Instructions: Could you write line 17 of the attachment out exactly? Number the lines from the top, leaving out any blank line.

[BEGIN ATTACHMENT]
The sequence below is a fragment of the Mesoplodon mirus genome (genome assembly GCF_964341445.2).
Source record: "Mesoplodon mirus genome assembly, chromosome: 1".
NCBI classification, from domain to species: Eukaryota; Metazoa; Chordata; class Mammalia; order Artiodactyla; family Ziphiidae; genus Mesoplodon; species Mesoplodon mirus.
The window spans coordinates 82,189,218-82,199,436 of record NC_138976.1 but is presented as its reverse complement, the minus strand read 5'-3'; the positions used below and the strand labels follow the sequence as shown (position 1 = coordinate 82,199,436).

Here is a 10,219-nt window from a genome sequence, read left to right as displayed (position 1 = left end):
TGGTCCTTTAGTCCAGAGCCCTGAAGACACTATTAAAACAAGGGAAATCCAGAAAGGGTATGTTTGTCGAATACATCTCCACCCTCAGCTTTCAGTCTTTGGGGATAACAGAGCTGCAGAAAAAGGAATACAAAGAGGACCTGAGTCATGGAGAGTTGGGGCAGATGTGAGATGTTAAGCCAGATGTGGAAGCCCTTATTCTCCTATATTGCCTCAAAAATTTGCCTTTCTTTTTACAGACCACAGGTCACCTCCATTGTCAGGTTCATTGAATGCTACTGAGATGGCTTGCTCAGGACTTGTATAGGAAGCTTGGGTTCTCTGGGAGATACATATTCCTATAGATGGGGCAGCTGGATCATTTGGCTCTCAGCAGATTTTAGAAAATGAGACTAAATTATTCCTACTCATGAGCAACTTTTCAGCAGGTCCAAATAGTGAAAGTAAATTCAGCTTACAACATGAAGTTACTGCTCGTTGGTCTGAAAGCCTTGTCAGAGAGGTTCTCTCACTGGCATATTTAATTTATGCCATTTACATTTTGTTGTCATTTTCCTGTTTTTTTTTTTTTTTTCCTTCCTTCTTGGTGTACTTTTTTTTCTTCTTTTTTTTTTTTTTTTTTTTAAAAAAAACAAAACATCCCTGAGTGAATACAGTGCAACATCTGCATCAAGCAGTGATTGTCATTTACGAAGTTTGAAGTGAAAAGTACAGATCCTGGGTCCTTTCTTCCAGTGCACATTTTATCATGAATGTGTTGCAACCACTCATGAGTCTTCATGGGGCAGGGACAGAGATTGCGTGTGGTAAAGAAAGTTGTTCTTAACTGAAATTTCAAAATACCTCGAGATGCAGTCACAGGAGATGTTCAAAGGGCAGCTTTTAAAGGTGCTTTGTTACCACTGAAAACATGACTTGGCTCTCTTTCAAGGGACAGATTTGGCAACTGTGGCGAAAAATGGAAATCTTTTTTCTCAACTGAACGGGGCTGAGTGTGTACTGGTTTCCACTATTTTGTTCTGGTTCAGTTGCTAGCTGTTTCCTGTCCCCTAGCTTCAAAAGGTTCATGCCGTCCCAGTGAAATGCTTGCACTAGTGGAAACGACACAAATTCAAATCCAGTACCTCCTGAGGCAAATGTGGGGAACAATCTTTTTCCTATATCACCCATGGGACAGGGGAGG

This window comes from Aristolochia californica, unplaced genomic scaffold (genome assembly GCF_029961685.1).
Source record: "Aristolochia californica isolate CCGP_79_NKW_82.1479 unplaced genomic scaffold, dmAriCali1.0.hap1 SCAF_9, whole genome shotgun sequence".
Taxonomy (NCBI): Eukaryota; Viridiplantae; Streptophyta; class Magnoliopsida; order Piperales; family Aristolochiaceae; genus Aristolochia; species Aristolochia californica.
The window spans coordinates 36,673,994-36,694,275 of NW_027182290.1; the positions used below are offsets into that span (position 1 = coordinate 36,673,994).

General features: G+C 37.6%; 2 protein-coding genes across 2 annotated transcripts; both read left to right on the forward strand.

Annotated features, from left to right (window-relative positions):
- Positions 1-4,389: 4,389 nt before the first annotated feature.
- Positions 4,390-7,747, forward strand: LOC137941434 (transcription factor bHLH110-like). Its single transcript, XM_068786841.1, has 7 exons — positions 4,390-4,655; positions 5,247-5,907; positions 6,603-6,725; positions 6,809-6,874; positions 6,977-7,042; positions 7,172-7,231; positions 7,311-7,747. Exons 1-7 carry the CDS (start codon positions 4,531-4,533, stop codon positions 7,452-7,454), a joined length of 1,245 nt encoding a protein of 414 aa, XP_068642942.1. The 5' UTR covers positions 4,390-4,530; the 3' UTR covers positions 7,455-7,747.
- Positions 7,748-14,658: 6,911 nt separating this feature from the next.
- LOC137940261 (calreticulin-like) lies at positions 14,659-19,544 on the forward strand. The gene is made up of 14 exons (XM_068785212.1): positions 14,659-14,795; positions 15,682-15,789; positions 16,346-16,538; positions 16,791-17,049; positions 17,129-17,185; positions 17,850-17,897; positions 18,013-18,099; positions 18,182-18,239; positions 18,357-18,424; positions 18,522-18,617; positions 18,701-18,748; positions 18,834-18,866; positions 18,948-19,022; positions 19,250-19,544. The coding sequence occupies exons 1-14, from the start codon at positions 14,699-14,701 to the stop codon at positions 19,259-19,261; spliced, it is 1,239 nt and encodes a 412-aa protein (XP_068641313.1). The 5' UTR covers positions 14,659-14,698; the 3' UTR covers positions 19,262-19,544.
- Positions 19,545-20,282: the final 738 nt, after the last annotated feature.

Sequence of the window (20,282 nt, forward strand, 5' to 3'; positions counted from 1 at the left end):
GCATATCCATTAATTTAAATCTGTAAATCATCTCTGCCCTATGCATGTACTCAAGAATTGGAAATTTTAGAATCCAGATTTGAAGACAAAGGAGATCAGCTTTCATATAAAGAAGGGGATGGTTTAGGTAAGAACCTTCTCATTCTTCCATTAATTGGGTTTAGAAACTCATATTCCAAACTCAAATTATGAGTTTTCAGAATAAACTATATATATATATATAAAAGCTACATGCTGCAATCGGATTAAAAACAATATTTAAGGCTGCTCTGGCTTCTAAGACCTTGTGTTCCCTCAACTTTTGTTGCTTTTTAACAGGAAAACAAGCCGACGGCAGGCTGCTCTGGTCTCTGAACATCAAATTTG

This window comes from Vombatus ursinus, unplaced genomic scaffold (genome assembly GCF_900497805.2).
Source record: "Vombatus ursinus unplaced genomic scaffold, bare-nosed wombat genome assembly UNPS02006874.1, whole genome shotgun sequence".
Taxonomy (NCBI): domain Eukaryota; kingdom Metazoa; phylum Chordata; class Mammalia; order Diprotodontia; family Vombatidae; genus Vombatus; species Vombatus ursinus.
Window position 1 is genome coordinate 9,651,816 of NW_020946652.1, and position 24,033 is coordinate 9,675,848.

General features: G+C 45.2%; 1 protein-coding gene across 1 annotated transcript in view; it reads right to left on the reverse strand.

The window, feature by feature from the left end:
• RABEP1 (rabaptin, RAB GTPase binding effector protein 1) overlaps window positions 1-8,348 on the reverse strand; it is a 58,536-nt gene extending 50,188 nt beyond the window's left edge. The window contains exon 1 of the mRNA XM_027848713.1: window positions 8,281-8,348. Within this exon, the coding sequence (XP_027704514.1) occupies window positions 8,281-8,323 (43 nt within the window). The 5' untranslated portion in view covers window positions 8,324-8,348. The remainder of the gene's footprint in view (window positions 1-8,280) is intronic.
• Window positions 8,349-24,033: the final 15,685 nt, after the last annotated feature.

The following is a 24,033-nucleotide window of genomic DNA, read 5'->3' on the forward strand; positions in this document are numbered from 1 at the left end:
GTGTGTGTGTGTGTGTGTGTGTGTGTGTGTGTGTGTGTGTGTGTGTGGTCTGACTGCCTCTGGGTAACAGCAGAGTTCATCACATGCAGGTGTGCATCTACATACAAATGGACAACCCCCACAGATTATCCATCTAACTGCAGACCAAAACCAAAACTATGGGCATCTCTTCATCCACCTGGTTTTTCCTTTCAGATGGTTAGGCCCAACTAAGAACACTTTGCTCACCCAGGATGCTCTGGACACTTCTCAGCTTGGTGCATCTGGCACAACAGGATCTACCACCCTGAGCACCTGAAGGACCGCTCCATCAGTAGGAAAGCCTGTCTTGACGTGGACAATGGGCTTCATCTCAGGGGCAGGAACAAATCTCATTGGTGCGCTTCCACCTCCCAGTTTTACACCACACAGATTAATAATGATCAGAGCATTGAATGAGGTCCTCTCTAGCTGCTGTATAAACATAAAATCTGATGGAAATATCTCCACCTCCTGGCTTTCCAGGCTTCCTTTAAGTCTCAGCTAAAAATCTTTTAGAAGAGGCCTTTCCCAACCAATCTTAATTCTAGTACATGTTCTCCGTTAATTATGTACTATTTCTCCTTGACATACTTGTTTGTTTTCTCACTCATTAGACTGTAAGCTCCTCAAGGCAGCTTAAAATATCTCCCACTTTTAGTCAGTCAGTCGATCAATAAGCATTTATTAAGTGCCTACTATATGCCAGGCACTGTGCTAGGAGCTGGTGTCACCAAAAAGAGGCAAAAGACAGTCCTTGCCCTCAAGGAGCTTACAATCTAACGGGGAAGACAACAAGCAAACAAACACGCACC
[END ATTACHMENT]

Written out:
- Positions 19,545-20,282: the final 738 nt, after the last annotated feature.